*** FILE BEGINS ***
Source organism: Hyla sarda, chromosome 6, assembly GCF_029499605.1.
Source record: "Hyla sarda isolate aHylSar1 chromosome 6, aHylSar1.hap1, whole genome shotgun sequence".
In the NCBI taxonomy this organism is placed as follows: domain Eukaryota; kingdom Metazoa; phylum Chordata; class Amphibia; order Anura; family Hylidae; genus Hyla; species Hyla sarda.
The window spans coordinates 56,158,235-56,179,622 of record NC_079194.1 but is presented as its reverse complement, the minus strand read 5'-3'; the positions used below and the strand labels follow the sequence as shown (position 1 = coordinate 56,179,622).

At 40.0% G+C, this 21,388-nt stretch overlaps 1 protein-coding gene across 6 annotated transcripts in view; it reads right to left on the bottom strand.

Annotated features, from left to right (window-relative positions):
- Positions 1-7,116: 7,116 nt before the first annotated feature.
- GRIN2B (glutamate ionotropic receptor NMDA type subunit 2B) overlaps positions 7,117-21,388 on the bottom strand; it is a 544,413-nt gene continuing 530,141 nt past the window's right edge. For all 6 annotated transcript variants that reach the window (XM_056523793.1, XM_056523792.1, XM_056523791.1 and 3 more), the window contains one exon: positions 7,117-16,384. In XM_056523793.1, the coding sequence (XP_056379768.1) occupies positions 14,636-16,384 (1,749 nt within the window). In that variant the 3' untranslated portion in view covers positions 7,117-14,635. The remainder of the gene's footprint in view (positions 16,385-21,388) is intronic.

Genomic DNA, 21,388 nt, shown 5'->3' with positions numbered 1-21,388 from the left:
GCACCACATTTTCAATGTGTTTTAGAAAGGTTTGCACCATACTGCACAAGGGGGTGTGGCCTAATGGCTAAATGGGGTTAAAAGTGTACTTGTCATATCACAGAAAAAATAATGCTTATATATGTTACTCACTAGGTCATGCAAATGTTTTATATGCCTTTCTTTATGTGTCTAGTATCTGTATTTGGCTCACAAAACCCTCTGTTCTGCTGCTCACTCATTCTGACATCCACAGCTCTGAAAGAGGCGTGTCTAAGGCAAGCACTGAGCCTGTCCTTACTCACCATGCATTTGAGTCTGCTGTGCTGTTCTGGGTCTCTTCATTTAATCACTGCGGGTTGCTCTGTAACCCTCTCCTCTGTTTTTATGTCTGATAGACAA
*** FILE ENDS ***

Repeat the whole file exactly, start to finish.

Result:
Source organism: Hyla sarda, chromosome 6, assembly GCF_029499605.1.
Source record: "Hyla sarda isolate aHylSar1 chromosome 6, aHylSar1.hap1, whole genome shotgun sequence".
In the NCBI taxonomy this organism is placed as follows: domain Eukaryota; kingdom Metazoa; phylum Chordata; class Amphibia; order Anura; family Hylidae; genus Hyla; species Hyla sarda.
The window spans coordinates 56,158,235-56,179,622 of record NC_079194.1 but is presented as its reverse complement, the minus strand read 5'-3'; the positions used below and the strand labels follow the sequence as shown (position 1 = coordinate 56,179,622).

At 40.0% G+C, this 21,388-nt stretch overlaps 1 protein-coding gene across 6 annotated transcripts in view; it reads right to left on the bottom strand.

Annotated features, from left to right (window-relative positions):
- Positions 1-7,116: 7,116 nt before the first annotated feature.
- GRIN2B (glutamate ionotropic receptor NMDA type subunit 2B) overlaps positions 7,117-21,388 on the bottom strand; it is a 544,413-nt gene continuing 530,141 nt past the window's right edge. For all 6 annotated transcript variants that reach the window (XM_056523793.1, XM_056523792.1, XM_056523791.1 and 3 more), the window contains one exon: positions 7,117-16,384. In XM_056523793.1, the coding sequence (XP_056379768.1) occupies positions 14,636-16,384 (1,749 nt within the window). In that variant the 3' untranslated portion in view covers positions 7,117-14,635. The remainder of the gene's footprint in view (positions 16,385-21,388) is intronic.

Genomic DNA, 21,388 nt, shown 5'->3' with positions numbered 1-21,388 from the left:
GCACCACATTTTCAATGTGTTTTAGAAAGGTTTGCACCATACTGCACAAGGGGGTGTGGCCTAATGGCTAAATGGGGTTAAAAGTGTACTTGTCATATCACAGAAAAAATAATGCTTATATATGTTACTCACTAGGTCATGCAAATGTTTTATATGCCTTTCTTTATGTGTCTAGTATCTGTATTTGGCTCACAAAACCCTCTGTTCTGCTGCTCACTCATTCTGACATCCACAGCTCTGAAAGAGGCGTGTCTAAGGCAAGCACTGAGCCTGTCCTTACTCACCATGCATTTGAGTCTGCTGTGCTGTTCTGGGTCTCTTCATTTAATCACTGCGGGTTGCTCTGTAACCCTCTCCTCTGTTTTTATGTCTGATAGACAA